http://faculty.fortlewis.edu/goldstein_ ... school.pdf

After a friend told me her children were using calculators in elementary school, I found the above site with pros and cons of this new practice. Well, not too new. Iknew it was happening but hadn't delved into it much. I thought it would be in the later grades. The article is very well written but I have a question or two. If anyone has had children in schools where calculators were allowed, perhaps you can comment.

The one thing that really stopped me was the recommendation that calculators be allowed from K through the entire system. Yet, elsewhere, there was an occasional comment (not stressed very much in my opinion) that students should first know the basic concepts of math - add, subtract, multiply and divide I suppose.

If calculators are to be allowed from kindergarten onward, when were the basics taught? I think I can guess when they should be taught but I want to know what is really happening.

Then, of course, if your children had this experience, how well did it work in developing their concepts of math? Not just the basic add, subtract, multiply and divide but ability to solve problems, ability to do estimations and understand whether right or wrong.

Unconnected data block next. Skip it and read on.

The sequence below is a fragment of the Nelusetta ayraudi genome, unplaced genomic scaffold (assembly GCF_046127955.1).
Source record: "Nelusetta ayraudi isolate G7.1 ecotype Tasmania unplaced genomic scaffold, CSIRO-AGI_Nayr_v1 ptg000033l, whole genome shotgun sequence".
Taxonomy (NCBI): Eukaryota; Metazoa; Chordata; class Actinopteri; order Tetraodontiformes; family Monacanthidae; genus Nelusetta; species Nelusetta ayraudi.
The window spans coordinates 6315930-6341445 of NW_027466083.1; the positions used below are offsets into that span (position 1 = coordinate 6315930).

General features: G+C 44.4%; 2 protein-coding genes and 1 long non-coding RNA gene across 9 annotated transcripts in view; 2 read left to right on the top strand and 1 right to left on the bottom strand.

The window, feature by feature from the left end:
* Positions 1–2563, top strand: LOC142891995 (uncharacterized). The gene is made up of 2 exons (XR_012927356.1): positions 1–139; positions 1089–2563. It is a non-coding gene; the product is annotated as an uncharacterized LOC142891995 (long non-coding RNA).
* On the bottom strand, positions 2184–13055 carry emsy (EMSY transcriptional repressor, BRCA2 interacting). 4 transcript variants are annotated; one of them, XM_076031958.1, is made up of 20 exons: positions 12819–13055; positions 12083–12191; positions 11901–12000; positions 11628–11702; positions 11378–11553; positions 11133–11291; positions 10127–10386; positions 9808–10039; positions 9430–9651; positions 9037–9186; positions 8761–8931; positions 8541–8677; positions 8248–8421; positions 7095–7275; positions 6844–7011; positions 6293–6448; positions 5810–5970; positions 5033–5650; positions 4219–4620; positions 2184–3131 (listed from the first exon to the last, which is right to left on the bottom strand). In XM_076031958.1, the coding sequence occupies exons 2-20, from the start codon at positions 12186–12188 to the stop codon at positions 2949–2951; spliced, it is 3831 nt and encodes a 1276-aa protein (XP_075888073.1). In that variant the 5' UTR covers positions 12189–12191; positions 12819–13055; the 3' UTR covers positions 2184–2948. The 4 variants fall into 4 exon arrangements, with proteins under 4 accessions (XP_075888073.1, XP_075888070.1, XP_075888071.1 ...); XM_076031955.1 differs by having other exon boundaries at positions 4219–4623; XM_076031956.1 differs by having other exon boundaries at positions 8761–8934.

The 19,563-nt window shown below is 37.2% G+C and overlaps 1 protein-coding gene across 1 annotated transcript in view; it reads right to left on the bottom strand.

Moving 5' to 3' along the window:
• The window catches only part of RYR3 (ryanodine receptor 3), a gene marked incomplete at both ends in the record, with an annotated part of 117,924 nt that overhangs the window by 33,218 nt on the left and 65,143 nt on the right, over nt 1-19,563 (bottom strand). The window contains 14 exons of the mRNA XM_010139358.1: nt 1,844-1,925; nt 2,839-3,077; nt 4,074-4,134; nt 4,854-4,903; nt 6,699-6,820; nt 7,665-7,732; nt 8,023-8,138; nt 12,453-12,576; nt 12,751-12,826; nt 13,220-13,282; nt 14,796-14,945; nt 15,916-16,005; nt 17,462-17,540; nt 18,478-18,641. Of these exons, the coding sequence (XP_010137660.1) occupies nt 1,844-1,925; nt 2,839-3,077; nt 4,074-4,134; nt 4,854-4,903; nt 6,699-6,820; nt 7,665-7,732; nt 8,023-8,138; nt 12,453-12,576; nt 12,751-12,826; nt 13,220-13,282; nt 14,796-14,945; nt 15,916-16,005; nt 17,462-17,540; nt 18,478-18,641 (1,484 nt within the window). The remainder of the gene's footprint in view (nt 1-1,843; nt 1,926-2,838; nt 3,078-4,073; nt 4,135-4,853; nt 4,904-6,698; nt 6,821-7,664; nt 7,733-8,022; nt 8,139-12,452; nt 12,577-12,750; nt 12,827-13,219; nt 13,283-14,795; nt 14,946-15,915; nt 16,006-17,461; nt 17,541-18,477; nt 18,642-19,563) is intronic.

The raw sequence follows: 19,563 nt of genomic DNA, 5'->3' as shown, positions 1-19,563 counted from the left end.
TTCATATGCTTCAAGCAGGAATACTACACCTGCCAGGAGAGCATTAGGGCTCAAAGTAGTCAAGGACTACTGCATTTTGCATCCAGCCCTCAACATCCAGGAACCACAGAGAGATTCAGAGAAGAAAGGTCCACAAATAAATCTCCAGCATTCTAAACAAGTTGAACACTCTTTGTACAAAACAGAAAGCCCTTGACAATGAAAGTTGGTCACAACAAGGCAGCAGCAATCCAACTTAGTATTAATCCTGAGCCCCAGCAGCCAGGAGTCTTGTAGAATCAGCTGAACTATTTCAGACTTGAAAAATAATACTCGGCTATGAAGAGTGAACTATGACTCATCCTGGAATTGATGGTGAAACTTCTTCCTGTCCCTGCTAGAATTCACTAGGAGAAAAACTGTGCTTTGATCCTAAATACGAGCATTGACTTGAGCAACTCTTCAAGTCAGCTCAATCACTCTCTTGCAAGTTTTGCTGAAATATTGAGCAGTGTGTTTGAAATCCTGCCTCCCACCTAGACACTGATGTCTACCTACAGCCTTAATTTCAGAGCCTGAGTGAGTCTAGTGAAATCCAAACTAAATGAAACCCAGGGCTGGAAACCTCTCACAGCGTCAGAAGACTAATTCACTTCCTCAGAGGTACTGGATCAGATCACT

From the perspective of parents, teachers and professionals who need math in their daily work lives, is introducing calculators so early helping?

One actual experience I have had and I'll leave it to you. A teacher in our school asked me to come in and help with a problem. She had a student adding a column of money amounts on the computer. Technically, digit by digit, the sum was correct but the computer program kept calling it wrong. I took one look. The student was doing what all of us do - omitting the decimal points. You and I know to add that when we are finished and are recording the answer. The student did not see the problem. I told him to put in his decimal points. His teacher said "Oh, that isn't necessary". I said "try it". He did and the answer was declared correct.

A concept had been neglected here. That is the kind of thing I am wondering about. With calculators, are the students also getting the deeper concepts? And, as the article seems to say, do calculators actually help them develop advanced math concepts? Goodness knows, something has to help as too many students thoroughly hate math. If calculators are an enlightenment that improves this attitude, I'm all for it.

Thank you for your thoughts.